Skip to main content
padlock icon - secure page this page is secure

Free Content Physical and numerical modeling of the role of hydrodynamic processes on adult-larval interactions of a suspension-feeding bivalve

Download Article:
The importance of hydrodynamic processes for adult-larval interactions in the cockle, Cerastoderma edule, was examined through physical and numerical modeling. A set of physical experiments in a flow-tank using adult cockles and larval mimics showed that the settlement of particles was affected by adult cockles. Settlement was reduced by 20% in an area of 2.5 cm2 surrounding the siphons, and the most marked decrease occurred near the inhalant siphon. On a larger spatial scale downstream of the siphons, settlement was more heterogeneous compared to surfaces without cockles. The experimental results near individual cockles were compared with numerical models of settlement dynamics in conditions with no horizontal flow. The models suggest that the vertical position of the siphon orifice determines whether any small-scale reduction in larval settlement should be expected near suspension-feeding benthic invertebrates. The results are compared qualitatively and quantitatively with previous observations of small-scale patterns (≈1 cm) around individual C. edule and with observations of larger-scale (1-10 m) differences among patches with varying densities of cockles. These comparisons indicate that passive hydrodynamic processes can explain patterns around individual cockles, whereas a combination of active and passive processes are necessary to explain differences among patches. Such hydrodynamic modification of larval behavior has previously been reported to greatly increase rates of mortality for settling bivalve larvae.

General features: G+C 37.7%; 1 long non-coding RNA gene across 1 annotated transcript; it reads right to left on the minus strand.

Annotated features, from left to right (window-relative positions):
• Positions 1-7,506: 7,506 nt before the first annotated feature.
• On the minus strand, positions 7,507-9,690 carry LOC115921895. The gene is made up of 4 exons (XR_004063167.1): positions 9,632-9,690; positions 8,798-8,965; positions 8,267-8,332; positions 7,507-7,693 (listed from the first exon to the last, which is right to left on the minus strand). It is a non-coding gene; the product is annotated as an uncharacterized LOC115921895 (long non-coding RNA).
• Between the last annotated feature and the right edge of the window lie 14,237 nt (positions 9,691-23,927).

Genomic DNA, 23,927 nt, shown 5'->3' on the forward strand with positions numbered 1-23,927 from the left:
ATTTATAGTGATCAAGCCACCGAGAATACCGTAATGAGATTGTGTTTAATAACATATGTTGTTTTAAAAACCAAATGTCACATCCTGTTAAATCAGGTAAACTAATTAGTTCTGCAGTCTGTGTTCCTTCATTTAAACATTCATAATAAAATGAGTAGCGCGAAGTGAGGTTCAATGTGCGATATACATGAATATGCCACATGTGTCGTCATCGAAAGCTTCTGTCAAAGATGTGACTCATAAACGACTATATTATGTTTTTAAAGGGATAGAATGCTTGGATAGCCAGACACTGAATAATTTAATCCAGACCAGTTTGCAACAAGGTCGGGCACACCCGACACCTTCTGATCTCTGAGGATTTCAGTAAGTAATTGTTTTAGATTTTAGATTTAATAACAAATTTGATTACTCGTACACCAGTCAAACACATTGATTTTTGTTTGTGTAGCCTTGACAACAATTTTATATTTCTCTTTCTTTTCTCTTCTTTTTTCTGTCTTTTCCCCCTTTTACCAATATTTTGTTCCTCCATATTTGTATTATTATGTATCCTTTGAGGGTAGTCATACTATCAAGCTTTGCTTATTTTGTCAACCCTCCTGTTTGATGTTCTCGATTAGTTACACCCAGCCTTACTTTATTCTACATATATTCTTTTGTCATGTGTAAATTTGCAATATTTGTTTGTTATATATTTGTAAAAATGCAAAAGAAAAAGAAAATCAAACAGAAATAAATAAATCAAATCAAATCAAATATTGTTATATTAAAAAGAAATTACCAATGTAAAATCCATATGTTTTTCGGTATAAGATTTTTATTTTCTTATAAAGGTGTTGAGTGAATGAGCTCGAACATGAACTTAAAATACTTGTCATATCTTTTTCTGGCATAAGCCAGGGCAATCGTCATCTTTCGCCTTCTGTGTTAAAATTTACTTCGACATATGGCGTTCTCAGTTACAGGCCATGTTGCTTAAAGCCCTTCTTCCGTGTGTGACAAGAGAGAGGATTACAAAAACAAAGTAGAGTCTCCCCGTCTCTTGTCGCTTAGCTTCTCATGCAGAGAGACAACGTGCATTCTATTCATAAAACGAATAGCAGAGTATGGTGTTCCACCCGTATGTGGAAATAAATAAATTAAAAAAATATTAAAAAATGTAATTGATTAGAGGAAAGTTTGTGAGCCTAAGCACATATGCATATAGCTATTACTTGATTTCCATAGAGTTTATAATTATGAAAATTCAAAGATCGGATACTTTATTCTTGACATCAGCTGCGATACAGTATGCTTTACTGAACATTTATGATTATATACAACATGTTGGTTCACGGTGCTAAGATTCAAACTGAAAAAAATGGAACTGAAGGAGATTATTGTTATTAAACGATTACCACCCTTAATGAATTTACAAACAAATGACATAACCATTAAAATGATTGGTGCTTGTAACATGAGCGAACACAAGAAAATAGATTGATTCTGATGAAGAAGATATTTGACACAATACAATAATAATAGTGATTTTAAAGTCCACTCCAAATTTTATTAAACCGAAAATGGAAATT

44 References.

No Supplementary Data.
No Article Media
No Metrics

Document Type: Regular Paper

Publication date: May 1, 2002

More about this publication?
  • The Journal of Marine Research, one of the oldest journals in American marine science, publishes peer-reviewed research articles covering a broad array of topics in physical, biological and chemical oceanography. Articles that deal with processes, as well as those that report significant observations, are welcome. Biological studies involving coupling between ecological and physical processes are preferred over those that report systematics. The editors strive always to serve authors and readers in the academic oceanographic community by publishing papers vital to the marine research in the long and rich tradition of the Sears Foundation for Marine Research. We welcome you to the Journal of Marine Research.
  • Editorial Board
  • Information for Authors
  • Subscribe to this Title
  • Purchase The Sea
  • Ingenta Connect is not responsible for the content or availability of external websites
  • Access Key
  • Free content
  • Partial Free content
  • New content
  • Open access content
  • Partial Open access content
  • Subscribed content
  • Partial Subscribed content
  • Free trial content
Cookie Policy
Cookie Policy
Ingenta Connect website makes use of cookies so as to keep track of data that you have filled in. I am Happy with this Find out more